You know those super awkward moments where everyone is standing in an elevator and no one is talking? They seem to happen anytime we find ourselves in a contained area with a bunch of strangers.

I had a moment like that recently when I was flying somewhere by myself. I had parked the car in the cheapest airport lot, which meant I had to take a shuttle back to the terminal. There I was, the lone female with four businessmen.

We were all kind of looking at the floor until one of the men said brightly, “Anyone going anyplace warmer than this?” Just like that, with one question, the awkward aura on the bus was gone. We all sort of laughed and then shared our travel plans.

I stepped off the shuttle and wondered why I didn’t think to break the silence myself. I guess I’m learning about being kind every day.

Gary Boerner was traveling over the holidays when he ran into a bit of trouble. More than 20 years later, he still remembers the woman who extended kindness.

“Back in the early ’90s, I was traveling by myself on Interstate 94 from Fargo to Minnesota’s Twin Cities to visit family for Christmas. I was in the middle of a fairly rough snowstorm. The freezing winds were blowing and the snow was flying across the road, making traveling difficult.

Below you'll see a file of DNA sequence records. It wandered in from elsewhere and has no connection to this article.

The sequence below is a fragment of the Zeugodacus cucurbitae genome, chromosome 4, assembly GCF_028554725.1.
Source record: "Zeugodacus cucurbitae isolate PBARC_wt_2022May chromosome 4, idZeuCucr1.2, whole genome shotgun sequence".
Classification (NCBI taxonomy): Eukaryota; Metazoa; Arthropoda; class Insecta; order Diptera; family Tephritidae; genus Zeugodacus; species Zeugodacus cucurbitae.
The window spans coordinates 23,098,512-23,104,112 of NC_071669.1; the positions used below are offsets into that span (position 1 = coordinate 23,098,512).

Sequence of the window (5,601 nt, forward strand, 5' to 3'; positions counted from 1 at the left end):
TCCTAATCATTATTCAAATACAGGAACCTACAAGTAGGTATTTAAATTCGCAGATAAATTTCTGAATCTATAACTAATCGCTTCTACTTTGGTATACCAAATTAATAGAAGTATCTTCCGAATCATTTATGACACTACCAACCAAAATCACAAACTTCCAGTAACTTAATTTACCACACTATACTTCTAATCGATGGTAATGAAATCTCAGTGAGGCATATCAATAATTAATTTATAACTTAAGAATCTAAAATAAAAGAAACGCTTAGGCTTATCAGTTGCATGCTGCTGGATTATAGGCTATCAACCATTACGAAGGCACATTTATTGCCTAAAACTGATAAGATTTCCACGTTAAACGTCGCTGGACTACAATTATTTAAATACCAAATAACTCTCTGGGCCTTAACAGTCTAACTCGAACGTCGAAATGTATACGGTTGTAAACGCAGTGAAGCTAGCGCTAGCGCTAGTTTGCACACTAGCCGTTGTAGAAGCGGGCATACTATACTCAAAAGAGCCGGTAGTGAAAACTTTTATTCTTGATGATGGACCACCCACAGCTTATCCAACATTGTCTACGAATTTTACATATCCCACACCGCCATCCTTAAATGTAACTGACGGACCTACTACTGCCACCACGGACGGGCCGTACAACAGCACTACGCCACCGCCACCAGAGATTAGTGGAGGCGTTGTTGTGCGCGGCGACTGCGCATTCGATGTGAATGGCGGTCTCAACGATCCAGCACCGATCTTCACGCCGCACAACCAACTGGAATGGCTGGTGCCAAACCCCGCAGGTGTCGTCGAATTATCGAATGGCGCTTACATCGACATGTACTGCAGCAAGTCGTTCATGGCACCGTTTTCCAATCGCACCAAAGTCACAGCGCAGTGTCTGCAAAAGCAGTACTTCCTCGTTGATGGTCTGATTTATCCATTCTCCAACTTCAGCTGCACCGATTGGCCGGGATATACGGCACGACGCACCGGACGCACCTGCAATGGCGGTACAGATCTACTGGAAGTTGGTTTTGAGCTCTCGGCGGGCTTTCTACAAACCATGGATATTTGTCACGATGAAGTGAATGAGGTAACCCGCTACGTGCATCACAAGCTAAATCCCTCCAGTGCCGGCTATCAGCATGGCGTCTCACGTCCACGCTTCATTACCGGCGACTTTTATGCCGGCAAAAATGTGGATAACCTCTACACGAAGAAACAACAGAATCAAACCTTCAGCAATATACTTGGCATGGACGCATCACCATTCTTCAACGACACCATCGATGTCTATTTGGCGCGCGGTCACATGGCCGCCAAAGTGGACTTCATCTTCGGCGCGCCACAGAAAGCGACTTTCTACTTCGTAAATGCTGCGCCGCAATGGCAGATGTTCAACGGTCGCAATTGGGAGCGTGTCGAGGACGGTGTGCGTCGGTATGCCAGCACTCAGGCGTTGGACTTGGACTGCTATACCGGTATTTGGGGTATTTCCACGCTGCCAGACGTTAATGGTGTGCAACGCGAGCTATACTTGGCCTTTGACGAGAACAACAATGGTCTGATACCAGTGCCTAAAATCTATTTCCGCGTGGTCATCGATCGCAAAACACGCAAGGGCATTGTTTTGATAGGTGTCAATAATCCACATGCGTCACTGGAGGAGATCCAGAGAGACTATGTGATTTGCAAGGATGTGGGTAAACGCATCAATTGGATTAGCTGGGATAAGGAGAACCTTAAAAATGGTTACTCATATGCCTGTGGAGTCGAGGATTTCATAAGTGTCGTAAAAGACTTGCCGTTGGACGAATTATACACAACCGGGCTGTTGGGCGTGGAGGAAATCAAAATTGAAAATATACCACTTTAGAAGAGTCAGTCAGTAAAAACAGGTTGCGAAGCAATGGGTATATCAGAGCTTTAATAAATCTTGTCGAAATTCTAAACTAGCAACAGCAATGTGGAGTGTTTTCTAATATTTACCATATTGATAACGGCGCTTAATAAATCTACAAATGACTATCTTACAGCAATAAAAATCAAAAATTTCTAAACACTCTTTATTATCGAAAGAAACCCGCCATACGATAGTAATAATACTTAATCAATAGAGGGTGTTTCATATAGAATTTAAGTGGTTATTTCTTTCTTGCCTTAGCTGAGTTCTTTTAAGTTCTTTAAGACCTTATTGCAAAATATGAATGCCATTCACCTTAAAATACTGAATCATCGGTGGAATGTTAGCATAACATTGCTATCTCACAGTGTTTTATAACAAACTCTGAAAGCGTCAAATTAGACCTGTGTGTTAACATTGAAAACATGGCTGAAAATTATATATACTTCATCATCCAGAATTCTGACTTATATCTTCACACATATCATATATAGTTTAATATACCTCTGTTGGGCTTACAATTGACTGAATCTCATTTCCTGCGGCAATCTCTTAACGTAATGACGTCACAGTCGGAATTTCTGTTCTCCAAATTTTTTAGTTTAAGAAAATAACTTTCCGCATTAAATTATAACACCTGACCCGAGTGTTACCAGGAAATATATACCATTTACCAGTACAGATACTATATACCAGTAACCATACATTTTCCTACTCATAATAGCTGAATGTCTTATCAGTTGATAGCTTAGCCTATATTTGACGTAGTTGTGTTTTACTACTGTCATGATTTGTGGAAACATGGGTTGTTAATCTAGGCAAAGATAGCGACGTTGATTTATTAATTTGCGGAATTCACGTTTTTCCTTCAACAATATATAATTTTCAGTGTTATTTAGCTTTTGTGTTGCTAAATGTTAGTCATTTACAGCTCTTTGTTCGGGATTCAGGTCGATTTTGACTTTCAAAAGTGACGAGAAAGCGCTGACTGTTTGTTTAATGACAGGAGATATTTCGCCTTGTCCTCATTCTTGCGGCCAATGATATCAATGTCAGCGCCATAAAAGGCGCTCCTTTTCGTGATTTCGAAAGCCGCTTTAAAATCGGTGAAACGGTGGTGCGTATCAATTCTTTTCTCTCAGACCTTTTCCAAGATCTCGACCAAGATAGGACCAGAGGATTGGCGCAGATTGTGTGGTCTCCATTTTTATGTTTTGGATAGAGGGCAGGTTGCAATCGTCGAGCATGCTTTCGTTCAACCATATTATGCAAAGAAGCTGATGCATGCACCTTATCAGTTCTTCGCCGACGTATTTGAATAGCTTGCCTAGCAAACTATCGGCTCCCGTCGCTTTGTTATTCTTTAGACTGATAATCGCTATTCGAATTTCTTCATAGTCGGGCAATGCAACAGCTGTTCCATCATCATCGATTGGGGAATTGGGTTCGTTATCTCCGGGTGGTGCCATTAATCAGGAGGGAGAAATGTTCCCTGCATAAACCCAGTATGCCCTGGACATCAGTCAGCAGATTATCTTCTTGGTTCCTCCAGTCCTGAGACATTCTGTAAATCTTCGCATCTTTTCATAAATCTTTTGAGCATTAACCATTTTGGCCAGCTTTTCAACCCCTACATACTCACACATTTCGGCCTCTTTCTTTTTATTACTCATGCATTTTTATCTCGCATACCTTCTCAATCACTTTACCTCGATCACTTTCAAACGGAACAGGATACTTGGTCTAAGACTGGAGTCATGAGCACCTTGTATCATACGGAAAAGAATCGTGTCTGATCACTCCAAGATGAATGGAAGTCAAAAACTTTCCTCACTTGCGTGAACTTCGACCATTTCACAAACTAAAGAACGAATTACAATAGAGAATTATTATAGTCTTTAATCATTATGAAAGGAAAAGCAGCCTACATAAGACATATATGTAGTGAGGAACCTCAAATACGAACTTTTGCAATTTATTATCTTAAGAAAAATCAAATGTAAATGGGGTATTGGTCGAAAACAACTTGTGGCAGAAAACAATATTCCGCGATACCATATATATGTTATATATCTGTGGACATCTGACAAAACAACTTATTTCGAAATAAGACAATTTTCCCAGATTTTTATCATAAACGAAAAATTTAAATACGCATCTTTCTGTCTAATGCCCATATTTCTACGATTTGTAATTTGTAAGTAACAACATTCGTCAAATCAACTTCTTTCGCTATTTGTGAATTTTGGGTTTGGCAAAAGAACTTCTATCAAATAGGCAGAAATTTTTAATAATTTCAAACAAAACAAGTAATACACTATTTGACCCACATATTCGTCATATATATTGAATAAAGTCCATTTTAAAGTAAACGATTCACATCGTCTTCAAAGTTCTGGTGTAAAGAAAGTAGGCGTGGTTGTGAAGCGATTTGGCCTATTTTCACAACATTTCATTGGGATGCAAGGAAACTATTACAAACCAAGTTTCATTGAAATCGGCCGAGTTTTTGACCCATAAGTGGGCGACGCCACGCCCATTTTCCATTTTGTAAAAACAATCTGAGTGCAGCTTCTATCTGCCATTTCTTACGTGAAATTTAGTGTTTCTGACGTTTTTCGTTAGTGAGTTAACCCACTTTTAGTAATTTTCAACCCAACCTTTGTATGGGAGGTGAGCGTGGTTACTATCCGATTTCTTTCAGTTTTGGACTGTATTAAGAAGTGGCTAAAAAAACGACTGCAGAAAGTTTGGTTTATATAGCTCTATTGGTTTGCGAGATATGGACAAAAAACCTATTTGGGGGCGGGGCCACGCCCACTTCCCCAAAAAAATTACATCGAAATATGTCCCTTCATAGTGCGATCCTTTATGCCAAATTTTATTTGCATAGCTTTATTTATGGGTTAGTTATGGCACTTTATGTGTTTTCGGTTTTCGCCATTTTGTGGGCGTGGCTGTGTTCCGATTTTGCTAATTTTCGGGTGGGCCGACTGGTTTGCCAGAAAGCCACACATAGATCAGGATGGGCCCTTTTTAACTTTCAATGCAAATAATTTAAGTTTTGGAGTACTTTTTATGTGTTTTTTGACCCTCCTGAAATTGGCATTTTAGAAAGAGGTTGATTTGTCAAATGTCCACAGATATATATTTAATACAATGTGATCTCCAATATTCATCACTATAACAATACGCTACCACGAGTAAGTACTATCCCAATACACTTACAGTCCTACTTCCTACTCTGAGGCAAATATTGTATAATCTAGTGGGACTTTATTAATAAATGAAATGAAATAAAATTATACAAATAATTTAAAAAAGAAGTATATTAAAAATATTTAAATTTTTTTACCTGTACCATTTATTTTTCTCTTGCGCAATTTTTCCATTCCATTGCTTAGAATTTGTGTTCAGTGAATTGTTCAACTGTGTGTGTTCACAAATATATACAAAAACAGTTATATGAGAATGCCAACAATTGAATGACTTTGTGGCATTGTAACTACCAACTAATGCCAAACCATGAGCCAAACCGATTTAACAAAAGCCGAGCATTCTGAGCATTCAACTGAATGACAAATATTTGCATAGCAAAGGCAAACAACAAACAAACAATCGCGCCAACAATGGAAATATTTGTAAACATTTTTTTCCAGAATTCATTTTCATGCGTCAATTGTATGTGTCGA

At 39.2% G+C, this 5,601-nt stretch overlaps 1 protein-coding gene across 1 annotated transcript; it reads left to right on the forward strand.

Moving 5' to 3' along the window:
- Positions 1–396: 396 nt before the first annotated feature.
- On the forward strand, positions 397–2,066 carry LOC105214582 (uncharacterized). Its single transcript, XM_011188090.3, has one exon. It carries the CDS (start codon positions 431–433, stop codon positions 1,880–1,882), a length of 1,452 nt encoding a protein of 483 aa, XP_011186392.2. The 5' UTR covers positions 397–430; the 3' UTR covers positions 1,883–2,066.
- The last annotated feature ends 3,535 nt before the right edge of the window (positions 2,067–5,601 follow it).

“Somewhere between Fergus Falls and Alexandria, Minn., my Plymouth Arrow, a beat-up compact hatchback, got a flat tire. Because the visibility was so bad, I couldn’t see an off-ramp, so I decided to pull over and change the tire on the side of the interstate.

“After unpacking my luggage and several Christmas presents, I retrieved the spare and jack but soon discovered the lug wrench was frozen solid in a bed of ice underneath the spare. With no tools to chip out the lug wrench and no cellphone, I had to attempt to flag someone down for help.

“I stood there about 30 minutes and watched as several semis, pickups and SUVs passed me by. Finally, a caring lady in a beat-up station wagon pulled over to offer assistance. She was traveling to her mother’s house with four children ranging from 2 to 10 years old.

“The back of the station wagon was piled right to the ceiling with Christmas presents. I explained the situation and she offered to let me use her lug wrench, if she had one. I needed to unpack about half the Christmas presents to find she did have a lug wrench that fit. I mounted my spare, replaced her wrench and repacked all the Christmas presents.

“I offered her some money, but she graciously refused. She just wished me a Merry Christmas and was on her way. Her act of kindness will always be remembered.”

Christmas may be over, but with people continuing to travel by beat-up hatchback and airport shuttles, the opportunities to show kindness never end.

Please continue to share your stories of kindness with me at Or send a letter to Kindness is Contagious c/o Nicole J. Phillips, The Forum, 101 5th St. N., Box 2020, Fargo, ND, 58107.